Although the official French policy in Algeria
was to encourage the Muslims to adapt to European ways as preparation for full
citizenship, very little was done to implement this policy.
After World War I two types of protest groups were started
by the Muslims. One movement called for a fully independent, Muslim-controlled Algeria.
The other faction sought assimilation with France
and the equality of Muslims and Europeans in Algeria.
By the mid-40s this second faction was calling for Algerian autonomy and by the
early 50s they advocated complete independence. In March 1954 a revolutionary
committee was formed in Egypt
by Ahmed Ben Bella and eight other Algerians in exile which became the nucleus
of the National Liberation Front (FLN). On November 1, 1954 the FLN declared war on the French.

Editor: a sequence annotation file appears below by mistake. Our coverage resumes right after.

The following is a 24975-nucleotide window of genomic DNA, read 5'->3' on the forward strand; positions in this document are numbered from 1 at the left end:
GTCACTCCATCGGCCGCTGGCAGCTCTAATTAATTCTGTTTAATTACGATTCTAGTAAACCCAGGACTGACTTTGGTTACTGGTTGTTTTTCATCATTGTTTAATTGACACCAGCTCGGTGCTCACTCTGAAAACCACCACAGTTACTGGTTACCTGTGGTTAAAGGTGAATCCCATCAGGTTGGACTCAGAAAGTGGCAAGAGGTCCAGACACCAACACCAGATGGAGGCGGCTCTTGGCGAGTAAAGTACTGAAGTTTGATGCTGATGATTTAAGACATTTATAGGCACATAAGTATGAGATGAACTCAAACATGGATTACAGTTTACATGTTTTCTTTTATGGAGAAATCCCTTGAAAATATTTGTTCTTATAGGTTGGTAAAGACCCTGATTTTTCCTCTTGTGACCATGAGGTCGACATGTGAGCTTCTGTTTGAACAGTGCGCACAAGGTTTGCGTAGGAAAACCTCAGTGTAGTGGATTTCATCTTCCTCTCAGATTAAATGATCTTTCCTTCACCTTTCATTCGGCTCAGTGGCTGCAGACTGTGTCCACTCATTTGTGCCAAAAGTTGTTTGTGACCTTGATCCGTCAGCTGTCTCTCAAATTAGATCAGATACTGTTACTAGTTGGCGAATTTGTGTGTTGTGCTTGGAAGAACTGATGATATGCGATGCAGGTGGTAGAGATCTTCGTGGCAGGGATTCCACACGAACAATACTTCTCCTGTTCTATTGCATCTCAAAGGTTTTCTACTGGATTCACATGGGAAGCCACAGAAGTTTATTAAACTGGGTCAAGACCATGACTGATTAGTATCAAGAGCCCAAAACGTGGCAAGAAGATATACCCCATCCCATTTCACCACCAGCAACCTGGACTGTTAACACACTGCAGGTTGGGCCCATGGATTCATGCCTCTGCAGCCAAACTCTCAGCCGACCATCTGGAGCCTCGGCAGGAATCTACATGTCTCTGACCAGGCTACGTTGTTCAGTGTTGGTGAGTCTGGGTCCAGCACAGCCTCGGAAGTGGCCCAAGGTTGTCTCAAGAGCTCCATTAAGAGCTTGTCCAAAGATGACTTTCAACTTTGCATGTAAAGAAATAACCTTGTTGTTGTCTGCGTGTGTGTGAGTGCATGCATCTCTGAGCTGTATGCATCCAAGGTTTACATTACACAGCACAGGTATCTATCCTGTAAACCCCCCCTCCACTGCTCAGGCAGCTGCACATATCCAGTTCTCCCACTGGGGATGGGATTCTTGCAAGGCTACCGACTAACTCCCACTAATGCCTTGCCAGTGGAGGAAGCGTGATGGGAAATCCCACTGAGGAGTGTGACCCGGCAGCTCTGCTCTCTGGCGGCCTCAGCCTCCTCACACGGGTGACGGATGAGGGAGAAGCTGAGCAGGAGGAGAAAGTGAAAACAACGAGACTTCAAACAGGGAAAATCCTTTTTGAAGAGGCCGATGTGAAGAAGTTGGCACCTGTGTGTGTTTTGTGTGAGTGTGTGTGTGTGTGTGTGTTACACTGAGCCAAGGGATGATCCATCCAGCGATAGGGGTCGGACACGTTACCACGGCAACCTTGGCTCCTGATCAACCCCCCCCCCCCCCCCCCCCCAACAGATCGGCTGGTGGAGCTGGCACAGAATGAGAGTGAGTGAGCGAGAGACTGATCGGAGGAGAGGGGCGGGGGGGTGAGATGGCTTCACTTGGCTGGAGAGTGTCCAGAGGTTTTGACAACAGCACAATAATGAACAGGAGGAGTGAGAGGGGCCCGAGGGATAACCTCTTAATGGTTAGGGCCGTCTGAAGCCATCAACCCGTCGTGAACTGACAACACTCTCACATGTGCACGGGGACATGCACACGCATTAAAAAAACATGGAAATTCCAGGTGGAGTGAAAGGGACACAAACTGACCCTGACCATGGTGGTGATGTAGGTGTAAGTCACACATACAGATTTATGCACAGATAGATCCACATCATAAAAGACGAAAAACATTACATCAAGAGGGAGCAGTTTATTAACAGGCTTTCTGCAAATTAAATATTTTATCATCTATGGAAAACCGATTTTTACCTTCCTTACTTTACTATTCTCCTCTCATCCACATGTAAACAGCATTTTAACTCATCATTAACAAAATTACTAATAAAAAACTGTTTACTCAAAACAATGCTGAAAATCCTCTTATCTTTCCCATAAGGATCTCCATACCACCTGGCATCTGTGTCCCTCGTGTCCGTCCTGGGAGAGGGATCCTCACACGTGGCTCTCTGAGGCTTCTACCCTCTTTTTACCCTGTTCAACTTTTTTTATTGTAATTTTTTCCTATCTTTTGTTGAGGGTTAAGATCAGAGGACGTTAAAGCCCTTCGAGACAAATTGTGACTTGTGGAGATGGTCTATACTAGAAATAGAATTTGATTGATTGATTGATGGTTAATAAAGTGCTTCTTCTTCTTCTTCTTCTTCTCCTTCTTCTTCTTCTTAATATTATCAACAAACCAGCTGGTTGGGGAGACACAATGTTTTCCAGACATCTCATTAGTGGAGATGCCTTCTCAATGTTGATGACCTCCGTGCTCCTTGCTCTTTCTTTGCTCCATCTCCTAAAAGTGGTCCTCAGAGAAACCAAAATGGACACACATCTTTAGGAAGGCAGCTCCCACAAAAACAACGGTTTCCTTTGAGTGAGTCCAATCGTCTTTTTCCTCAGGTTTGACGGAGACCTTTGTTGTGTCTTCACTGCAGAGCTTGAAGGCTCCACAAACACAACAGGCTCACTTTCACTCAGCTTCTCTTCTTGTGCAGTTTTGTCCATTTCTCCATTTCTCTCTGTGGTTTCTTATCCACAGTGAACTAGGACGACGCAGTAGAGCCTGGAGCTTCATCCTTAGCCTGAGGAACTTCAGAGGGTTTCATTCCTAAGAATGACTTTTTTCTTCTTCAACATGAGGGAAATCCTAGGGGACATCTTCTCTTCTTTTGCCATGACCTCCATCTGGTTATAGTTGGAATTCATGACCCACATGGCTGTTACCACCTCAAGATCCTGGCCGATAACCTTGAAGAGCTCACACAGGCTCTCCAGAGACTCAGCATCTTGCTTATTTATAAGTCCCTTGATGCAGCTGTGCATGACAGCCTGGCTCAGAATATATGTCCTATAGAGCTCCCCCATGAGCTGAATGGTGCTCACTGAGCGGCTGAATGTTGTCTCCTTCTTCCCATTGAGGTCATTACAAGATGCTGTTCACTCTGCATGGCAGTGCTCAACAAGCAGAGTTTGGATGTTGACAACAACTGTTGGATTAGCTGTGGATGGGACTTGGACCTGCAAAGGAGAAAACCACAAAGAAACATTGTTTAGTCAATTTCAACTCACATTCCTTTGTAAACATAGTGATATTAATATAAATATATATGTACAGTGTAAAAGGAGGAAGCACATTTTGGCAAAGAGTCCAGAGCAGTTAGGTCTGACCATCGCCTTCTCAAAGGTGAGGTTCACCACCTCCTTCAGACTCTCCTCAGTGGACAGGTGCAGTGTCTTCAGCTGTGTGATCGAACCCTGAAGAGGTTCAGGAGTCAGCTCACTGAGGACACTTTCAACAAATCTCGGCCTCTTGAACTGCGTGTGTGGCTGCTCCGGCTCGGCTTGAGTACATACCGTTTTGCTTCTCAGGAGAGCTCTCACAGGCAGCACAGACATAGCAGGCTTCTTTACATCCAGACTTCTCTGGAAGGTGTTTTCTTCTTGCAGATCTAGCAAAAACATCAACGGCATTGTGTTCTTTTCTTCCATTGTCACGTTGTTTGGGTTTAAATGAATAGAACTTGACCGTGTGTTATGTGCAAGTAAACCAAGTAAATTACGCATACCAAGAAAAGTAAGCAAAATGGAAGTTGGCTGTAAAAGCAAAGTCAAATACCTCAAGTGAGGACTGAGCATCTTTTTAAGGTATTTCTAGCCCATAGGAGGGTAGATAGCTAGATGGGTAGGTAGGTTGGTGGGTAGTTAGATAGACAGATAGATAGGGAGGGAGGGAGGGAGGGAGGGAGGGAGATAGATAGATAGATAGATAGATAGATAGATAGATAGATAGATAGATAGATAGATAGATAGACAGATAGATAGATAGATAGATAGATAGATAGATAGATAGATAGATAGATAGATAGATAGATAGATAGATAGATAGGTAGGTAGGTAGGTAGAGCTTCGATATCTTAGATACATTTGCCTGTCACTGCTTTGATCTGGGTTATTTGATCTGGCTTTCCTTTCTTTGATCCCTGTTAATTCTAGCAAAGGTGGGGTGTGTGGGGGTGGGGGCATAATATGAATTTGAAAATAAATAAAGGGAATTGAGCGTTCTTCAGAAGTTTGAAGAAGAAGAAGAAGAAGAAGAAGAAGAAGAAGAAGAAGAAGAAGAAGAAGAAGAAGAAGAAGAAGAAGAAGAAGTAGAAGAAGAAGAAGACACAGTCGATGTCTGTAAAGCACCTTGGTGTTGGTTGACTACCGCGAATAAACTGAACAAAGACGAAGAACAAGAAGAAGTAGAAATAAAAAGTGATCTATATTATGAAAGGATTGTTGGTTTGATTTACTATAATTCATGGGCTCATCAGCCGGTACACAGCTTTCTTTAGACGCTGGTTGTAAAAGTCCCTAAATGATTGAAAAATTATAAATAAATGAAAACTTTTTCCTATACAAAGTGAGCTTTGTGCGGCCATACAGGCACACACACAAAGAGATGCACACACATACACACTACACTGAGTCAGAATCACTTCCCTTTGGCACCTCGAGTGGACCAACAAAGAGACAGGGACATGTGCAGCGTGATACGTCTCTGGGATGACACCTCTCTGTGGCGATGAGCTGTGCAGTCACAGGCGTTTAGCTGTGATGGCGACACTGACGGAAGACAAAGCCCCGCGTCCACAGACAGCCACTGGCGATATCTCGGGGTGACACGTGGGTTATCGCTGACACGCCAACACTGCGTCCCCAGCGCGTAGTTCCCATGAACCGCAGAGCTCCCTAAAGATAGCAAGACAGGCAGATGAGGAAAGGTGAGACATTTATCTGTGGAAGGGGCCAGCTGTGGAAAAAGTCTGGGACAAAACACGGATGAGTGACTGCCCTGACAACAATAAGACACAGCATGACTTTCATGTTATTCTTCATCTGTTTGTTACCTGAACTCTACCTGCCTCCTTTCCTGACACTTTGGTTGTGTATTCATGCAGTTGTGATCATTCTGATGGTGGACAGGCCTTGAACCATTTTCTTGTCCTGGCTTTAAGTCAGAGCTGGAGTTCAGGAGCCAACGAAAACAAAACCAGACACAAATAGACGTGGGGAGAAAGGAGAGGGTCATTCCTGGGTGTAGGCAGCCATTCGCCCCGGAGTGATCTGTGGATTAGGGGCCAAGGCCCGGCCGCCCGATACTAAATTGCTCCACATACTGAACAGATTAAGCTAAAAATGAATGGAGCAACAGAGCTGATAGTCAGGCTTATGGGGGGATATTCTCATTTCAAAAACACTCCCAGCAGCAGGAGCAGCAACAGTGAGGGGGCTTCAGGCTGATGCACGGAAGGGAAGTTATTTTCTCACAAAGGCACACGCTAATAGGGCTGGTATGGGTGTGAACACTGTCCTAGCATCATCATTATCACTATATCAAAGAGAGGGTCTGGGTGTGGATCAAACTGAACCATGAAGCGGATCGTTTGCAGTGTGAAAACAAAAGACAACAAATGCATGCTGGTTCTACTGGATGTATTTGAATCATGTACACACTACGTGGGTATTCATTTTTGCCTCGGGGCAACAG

After more than seven years’ fighting it was conservatively estimated that at
least 100,000 Muslims and 10,000 French soldiers had been killed. In 1962,
French president Charles de Gaulle began the peace negotiations, and on July 5, 1962, Algeria
was proclaimed independent. In October 1963, Ahmed Ben Bella was elected
president and the country became socialist. Col. Houari Boumediene overthrew
him in a military coup on June 19,
1965. Under Boumedienne Algeria
finally began to capitalize on its vast resources. In addition to rapid
economic development, he brought a viable political system. The constitution of 1976 defined Algeria
as a socialist state under FLN leadership and Boumedienne was legally elected
president. When he died in 1978, Colonel Chadi Benjedid was elected to succeed
him. Benjedid continued his
predecessor’s policies but relaxed some of Boumedienne’s strict controls. He was reelected in 1984 and 1988. In